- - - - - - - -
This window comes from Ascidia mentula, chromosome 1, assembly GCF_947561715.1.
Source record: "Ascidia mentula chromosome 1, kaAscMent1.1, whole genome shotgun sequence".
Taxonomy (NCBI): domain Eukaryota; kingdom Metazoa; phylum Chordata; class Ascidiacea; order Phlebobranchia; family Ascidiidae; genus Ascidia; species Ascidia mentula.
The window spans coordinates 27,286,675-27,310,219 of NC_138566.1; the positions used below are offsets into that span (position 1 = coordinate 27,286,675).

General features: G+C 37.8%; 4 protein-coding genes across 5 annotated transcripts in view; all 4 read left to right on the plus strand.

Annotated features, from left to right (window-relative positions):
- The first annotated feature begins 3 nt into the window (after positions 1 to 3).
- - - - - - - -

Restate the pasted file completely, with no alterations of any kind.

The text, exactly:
This window comes from Ascidia mentula, chromosome 1, assembly GCF_947561715.1.
Source record: "Ascidia mentula chromosome 1, kaAscMent1.1, whole genome shotgun sequence".
Taxonomy (NCBI): domain Eukaryota; kingdom Metazoa; phylum Chordata; class Ascidiacea; order Phlebobranchia; family Ascidiidae; genus Ascidia; species Ascidia mentula.
The window spans coordinates 27,286,675-27,310,219 of NC_138566.1; the positions used below are offsets into that span (position 1 = coordinate 27,286,675).

General features: G+C 37.8%; 4 protein-coding genes across 5 annotated transcripts in view; all 4 read left to right on the plus strand.

Annotated features, from left to right (window-relative positions):
- The first annotated feature begins 3 nt into the window (after positions 1 to 3).